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    Stock market today: Asian shares start June with big gains following Wall St rally


    Asian shares began June with big gains on Monday after a report showing that inflation in the U.S. is not worsening drove a rally on Wall Street.

    Hong Kong’s Hang Seng led the region’s gain, jumping 2.7% to 18,560.98 and the Shanghai Composite index rose 0.3%, to 3,095.63.

    Tokyo’s Nikkei 225 advanced 0.9% to 38,849.65, while the Kospi in Seoul surged 1.9% to 2,687.11.

    Australia’s S&P/ASX 200 climbed 0.7% to 7,756.80.

    In Taiwan, the Taiex was up 1.9%.

    On Friday, the S&P 500 rose 0.8% to close its sixth winning month in the last seven, ending at 5,277.51. The Dow leaped 1.5% to 38,686.32, and the Nasdaq slipped less than 0.1% to 16,735.02.

    Gap soared to one of the market’s biggest gains, 28.6%, after delivering stronger profit and revenue for the latest quarter than analysts expected. The retailer also raised its forecasts for sales and profitability this year despite saying the outlook for the economy remains uncertain.

    Stocks broadly got a boost from easing Treasury yields in the bond market after the latest reading on inflation came in roughly as expected, at 2.7% last month.

    That could bolster confidence at the Federal Reserve that inflation is sustainably heading toward its target of 2%, something it says it needs before it will cut its main interest rate.

    Friday’s report from the U.S. government also showed growth in consumer spending weakened by more than economists expected. Growth in incomes for Americans also slowed last month.

    “Finally, the U.S. economic data is starting to show clear signs that consumers are feeling the pinch. With savings running dry, prices skyrocketing, the job market cooling down, disposable incomes taking a hit, and interest rates still high, spending in 2022 is becoming impossible. It’s like trying to fill a bucket with a hole in it — good luck keeping it full,” Stephen Innes of SPI Asset Management said in a commentary.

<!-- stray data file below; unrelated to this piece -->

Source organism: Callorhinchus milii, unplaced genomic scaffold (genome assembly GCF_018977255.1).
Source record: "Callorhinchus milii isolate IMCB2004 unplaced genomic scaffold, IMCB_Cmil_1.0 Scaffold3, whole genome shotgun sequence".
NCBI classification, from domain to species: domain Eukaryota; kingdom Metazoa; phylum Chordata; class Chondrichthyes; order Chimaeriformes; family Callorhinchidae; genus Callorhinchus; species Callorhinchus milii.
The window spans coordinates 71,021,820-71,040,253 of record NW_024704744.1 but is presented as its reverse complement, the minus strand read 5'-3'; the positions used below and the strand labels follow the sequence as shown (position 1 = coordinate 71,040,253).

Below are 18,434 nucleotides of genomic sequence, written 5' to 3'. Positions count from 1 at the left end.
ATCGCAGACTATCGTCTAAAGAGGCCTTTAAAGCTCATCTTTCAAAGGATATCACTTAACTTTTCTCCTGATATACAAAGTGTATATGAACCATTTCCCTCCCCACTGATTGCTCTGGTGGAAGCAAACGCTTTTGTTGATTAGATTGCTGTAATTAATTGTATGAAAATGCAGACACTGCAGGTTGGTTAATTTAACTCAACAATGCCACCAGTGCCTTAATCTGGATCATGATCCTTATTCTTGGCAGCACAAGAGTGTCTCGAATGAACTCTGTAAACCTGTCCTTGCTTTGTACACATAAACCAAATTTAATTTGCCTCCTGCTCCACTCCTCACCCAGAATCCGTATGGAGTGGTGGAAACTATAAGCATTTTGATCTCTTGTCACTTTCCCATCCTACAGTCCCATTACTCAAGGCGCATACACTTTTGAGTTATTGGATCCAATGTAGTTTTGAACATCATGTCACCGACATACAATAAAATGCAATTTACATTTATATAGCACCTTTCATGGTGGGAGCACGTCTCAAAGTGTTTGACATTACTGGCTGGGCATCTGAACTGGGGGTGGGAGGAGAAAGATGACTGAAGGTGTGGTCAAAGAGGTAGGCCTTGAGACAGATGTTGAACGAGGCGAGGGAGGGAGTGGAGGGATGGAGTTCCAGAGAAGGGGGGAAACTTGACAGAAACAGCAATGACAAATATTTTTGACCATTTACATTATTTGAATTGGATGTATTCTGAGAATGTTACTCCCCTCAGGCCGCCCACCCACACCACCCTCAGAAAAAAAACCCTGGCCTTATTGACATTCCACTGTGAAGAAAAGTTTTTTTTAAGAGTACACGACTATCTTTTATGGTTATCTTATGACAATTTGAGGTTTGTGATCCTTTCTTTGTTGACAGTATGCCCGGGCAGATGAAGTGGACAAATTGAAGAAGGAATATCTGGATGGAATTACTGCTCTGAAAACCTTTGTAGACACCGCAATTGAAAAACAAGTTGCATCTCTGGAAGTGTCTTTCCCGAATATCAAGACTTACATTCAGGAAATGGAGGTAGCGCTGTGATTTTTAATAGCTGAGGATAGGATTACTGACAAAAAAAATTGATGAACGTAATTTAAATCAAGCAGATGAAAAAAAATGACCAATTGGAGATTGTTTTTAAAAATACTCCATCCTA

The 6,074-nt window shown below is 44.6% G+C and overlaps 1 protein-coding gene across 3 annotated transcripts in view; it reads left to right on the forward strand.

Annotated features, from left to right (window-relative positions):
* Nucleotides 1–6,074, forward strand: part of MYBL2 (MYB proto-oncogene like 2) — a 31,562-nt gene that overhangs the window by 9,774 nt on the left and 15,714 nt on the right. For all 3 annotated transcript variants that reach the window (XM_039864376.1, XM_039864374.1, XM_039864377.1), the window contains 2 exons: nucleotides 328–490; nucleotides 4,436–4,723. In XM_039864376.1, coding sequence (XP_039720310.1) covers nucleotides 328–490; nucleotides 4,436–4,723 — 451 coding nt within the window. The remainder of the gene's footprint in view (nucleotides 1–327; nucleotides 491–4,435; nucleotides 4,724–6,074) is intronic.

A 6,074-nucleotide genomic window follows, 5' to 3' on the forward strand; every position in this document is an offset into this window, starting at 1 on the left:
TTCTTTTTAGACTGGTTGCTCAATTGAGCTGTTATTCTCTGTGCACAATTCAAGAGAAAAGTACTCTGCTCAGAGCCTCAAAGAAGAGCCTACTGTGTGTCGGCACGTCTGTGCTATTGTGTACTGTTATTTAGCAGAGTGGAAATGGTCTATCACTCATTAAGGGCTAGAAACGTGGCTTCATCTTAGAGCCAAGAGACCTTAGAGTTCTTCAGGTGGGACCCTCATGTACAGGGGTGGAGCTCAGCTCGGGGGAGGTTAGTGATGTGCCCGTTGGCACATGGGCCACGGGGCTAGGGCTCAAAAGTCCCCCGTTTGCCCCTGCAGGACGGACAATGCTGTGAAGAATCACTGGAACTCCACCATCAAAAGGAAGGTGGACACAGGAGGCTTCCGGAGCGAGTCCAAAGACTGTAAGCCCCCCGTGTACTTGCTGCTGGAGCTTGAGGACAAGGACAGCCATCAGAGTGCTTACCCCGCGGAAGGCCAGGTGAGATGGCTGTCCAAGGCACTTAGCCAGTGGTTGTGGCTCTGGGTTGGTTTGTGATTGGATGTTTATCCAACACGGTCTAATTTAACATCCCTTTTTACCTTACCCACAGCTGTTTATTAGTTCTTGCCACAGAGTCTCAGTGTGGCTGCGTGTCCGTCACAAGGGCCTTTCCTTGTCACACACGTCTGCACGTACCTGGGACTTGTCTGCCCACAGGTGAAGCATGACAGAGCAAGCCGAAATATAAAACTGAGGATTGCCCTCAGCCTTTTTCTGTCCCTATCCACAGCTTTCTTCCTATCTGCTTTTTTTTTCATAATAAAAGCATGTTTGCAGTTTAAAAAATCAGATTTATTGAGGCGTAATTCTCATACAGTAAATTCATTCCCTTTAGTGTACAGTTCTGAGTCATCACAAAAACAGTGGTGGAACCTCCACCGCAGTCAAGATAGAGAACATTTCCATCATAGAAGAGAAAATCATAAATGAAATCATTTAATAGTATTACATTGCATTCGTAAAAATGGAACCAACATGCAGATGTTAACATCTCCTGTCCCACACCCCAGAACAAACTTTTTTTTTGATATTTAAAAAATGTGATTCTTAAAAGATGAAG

The Fed has been keeping the federal funds rate at the highest level in more than 20 years in hopes of slowing the economy enough to stifle high inflation. But if it holds rates too high for too long, it could choke off the economy’s growth and cause a recession that throws workers out of their jobs and craters profits for companies.

    The yield on the 10-year Treasury fell to 4.50% Friday from 4.55% late Thursday. It had topped 4.60% earlier in the week amid worries about tepid demand following some auctions for Treasurys, a move that had hurt stocks.

    Virtually no one expects the Federal Reserve to cut interest rates at its next meeting in a week and a half, but most expect the Fed will cut at least once by the end of the year, according to data from CME Group.

    Dell tumbled 17.9% even though it matched analysts’ forecasts for profit in the latest quarter. Its stock had already soared 122% in 2024 ahead of the report, meaning expectations were very high, and analysts pointed to concerns about how much profit Dell is squeezing out of each $1 in revenue.

    Nvidia fell for a second straight day, losing 0.8%, as its momentum finally slows after soaring more than 20% since its blowout profit report last week.

    Trump Media & Technology Group slumped 5.3% in its first trading following the conviction of Donald Trump on felony charges Thursday. The company, which runs the Truth Social platform, had warned earlier in filings with U.S. securities regulators about potential impact from a conviction.

    MongoDB dropped 23.9% despite topping forecasts for profit and revenue. The database company for developers gave forecasts for profit in the current quarter and for this full year that fell short of analysts’ expectations.

    In other dealings early Monday, U.S. benchmark crude oil gained 46 cents to $77.45 per barrel in electronic trading on the New York Mercantile Exchange.

    Brent crude, the international standard, rose 46 cents to $81.57 after OPEC agreed during the weekend to maintain its production cuts, which have been supporting prices.

    The U.S. dollar slipped to 157.13 Japanese yen from 157.26 yen. The euro rose to $1.855 from $1.0848.



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